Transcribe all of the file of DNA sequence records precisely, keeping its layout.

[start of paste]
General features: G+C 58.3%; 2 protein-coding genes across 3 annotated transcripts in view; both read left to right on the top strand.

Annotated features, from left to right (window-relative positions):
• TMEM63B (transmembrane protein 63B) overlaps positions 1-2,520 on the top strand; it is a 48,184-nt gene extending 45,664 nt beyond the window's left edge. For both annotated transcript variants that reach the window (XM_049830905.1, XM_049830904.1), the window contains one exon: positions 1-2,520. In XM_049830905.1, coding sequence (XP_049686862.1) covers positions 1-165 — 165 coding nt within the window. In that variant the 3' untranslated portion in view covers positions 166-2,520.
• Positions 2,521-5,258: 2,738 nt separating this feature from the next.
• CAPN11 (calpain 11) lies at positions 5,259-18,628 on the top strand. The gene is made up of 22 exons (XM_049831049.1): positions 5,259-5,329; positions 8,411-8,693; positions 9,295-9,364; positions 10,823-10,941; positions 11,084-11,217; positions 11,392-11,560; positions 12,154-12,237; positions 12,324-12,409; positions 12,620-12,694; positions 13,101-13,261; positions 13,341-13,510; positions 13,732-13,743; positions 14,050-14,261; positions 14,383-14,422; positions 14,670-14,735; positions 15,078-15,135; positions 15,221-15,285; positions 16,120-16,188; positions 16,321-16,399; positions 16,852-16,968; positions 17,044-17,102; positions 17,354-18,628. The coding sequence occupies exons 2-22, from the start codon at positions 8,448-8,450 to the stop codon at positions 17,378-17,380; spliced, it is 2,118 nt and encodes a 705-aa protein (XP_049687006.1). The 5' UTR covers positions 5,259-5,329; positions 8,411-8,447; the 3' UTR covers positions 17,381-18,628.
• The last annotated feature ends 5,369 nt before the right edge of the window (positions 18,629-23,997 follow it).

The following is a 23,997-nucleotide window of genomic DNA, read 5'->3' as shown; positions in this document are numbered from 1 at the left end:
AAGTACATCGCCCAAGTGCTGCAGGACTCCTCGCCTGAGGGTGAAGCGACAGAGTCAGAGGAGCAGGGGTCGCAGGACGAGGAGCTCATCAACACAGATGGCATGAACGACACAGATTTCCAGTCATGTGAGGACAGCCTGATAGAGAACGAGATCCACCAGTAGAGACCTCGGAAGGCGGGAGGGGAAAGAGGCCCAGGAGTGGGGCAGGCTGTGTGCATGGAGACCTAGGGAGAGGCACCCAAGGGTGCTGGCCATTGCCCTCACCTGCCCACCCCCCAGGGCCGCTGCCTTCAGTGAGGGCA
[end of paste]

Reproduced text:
General features: G+C 58.3%; 2 protein-coding genes across 3 annotated transcripts in view; both read left to right on the top strand.

Annotated features, from left to right (window-relative positions):
• TMEM63B (transmembrane protein 63B) overlaps positions 1-2,520 on the top strand; it is a 48,184-nt gene extending 45,664 nt beyond the window's left edge. For both annotated transcript variants that reach the window (XM_049830905.1, XM_049830904.1), the window contains one exon: positions 1-2,520. In XM_049830905.1, coding sequence (XP_049686862.1) covers positions 1-165 — 165 coding nt within the window. In that variant the 3' untranslated portion in view covers positions 166-2,520.
• Positions 2,521-5,258: 2,738 nt separating this feature from the next.
• CAPN11 (calpain 11) lies at positions 5,259-18,628 on the top strand. The gene is made up of 22 exons (XM_049831049.1): positions 5,259-5,329; positions 8,411-8,693; positions 9,295-9,364; positions 10,823-10,941; positions 11,084-11,217; positions 11,392-11,560; positions 12,154-12,237; positions 12,324-12,409; positions 12,620-12,694; positions 13,101-13,261; positions 13,341-13,510; positions 13,732-13,743; positions 14,050-14,261; positions 14,383-14,422; positions 14,670-14,735; positions 15,078-15,135; positions 15,221-15,285; positions 16,120-16,188; positions 16,321-16,399; positions 16,852-16,968; positions 17,044-17,102; positions 17,354-18,628. The coding sequence occupies exons 2-22, from the start codon at positions 8,448-8,450 to the stop codon at positions 17,378-17,380; spliced, it is 2,118 nt and encodes a 705-aa protein (XP_049687006.1). The 5' UTR covers positions 5,259-5,329; positions 8,411-8,447; the 3' UTR covers positions 17,381-18,628.
• The last annotated feature ends 5,369 nt before the right edge of the window (positions 18,629-23,997 follow it).

The following is a 23,997-nucleotide window of genomic DNA, read 5'->3' as shown; positions in this document are numbered from 1 at the left end:
AAGTACATCGCCCAAGTGCTGCAGGACTCCTCGCCTGAGGGTGAAGCGACAGAGTCAGAGGAGCAGGGGTCGCAGGACGAGGAGCTCATCAACACAGATGGCATGAACGACACAGATTTCCAGTCATGTGAGGACAGCCTGATAGAGAACGAGATCCACCAGTAGAGACCTCGGAAGGCGGGAGGGGAAAGAGGCCCAGGAGTGGGGCAGGCTGTGTGCATGGAGACCTAGGGAGAGGCACCCAAGGGTGCTGGCCATTGCCCTCACCTGCCCACCCCCCAGGGCCGCTGCCTTCAGTGAGGGCA